Tairāwhiti Gisborne Hospital Advanced Mental Health Inpatient Facility and Sustainable Design Approach

An advanced mental health inpatient facility is being built at Gisborne Hospital to replace the existing unsuitable unit. The new facility will support staff in delivering contemporary models of care.

AECOM, as part of a design consortium led by Mode Architects, is providing building services, ICT, security and communications, acoustics consulting, and Environmentally Sustainability Design (ESD) services for the facility.

Co-designing with the community 

A place of healing and transformation, the facility has been designed to create a safe, homely environment using patient-centric approaches and salutogenic design principles. Using a co-design process the project team gathered feedback from those with lived experience: tangata whai ora, carers, whānau, visitors, and staff. Many elements identified throughout the co-design process were carried through to delivery, such as the users’ ability to control their environment with lighting.

Integrating biophilic design for connection to nature and culture

The facility embraces biophilic design principles, which aim to connect patients and staff to the natural environment. The design incorporates kaupapa Māori, using to enable traditional ceremonies.

The acoustic design considers both reverberation time control and acoustic diffusion for these rooms, which have unique noise requirements to maintain acoustic comfort and enable recovery and healing. Careful consideration has been given to cultural features, décor, and materials.

Recovery-focused design

The facility is designed with recovery-focused care as a high priority. It incorporates salutogenic design principles and design elements that support health and well-being, such as circadian rhythm lighting, biophilic materials, visual and auditory privacy, and thermal comfort.

In considering the model of care for this facility, the priority was to create a safe, homely, and secure environment that puts patients first. Using patient-centric approaches, the design includes a strategically placed day room and a semi-open courtyard. Traditional nurse stations are no longer placed in the centre of patient areas, promoting freedom and choice. Simple way-finding and an extensive glazed facade create a clear line of sight and passive surveillance. At the same time, a private courtyard and observation areas in corridors ensure service users feel safe and their privacy is maintained.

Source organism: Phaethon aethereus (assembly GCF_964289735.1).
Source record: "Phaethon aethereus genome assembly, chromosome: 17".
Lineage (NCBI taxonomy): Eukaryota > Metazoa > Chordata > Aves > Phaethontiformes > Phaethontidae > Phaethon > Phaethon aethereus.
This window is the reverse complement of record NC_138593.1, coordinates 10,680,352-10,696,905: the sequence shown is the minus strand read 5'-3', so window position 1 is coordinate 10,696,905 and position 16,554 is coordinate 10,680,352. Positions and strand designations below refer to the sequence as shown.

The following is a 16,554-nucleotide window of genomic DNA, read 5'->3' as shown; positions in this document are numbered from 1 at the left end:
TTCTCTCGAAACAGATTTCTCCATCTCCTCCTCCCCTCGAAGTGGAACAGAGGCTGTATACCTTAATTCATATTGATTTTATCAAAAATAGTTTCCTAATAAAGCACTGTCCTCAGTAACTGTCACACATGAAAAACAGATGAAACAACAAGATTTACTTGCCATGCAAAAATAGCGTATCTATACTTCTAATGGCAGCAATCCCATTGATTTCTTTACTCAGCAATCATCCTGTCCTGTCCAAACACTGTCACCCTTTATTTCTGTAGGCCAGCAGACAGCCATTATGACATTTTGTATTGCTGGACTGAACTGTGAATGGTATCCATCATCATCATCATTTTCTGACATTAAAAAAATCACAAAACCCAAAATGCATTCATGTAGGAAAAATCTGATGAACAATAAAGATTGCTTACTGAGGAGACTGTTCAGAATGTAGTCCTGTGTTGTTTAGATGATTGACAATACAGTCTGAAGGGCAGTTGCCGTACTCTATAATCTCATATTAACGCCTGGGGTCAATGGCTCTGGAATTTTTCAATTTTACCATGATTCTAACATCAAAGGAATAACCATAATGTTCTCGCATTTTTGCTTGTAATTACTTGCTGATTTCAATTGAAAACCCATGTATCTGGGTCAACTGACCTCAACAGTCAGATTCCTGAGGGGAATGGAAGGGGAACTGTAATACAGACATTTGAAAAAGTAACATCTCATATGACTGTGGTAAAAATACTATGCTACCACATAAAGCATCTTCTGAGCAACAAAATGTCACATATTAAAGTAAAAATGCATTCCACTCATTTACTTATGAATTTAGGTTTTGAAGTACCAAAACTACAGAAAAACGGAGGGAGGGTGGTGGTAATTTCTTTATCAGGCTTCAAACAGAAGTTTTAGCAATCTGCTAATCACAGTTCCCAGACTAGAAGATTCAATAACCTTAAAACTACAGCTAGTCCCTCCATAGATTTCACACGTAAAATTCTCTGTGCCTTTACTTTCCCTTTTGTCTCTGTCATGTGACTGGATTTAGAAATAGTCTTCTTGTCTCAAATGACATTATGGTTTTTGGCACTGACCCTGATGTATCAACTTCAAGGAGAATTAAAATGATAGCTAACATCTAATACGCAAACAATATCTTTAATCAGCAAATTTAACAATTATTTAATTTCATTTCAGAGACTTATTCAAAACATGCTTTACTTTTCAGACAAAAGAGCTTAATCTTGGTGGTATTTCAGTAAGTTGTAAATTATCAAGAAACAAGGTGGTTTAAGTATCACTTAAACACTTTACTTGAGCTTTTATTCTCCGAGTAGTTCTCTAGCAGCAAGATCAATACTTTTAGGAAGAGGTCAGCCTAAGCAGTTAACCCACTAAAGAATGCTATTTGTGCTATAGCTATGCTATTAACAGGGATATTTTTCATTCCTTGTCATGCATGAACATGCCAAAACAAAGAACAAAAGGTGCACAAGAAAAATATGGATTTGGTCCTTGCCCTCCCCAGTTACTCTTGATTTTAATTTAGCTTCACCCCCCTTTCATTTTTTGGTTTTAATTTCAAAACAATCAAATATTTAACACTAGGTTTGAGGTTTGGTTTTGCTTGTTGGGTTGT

Environmentally Sustainable Design

The design team implemented several key sustainability initiatives to meet Te Whatu Ora’s sustainability design guidelines and the New Zealand Carbon Neutral Government Programme, which requires public sector agencies to measure, publicly report, and reduce their emissions by 2025 and offset any they cannot reduce.

Key initiatives included:

Building Envelope – embedding high insulation levels to improve thermal performance and reduce energy consumption.

Zero Energy – all energy is generated on-site with a renewable energy supply. A solar energy system produces enough power annually to operate the building, with excess power being fed back to the main hospital.

Healthy Interior Environment –a mixed-mode ventilation strategy, in the common areas, allows natural ventilation throughout the year, particularly when outside temperatures are more pleasant. Greater ventilation means patients can enjoy the advantages of connecting with natural surroundings, with access to external views and ample natural daylight in at least 75 percent of regularly occupied spaces.

Water Efficiency – reducing potable water use by 50 percent against a reference regional building of a similar type. This was achieved through rainwater harvesting to irrigate gardens and flush toilets (as well as other site needs) and highly efficient fixtures.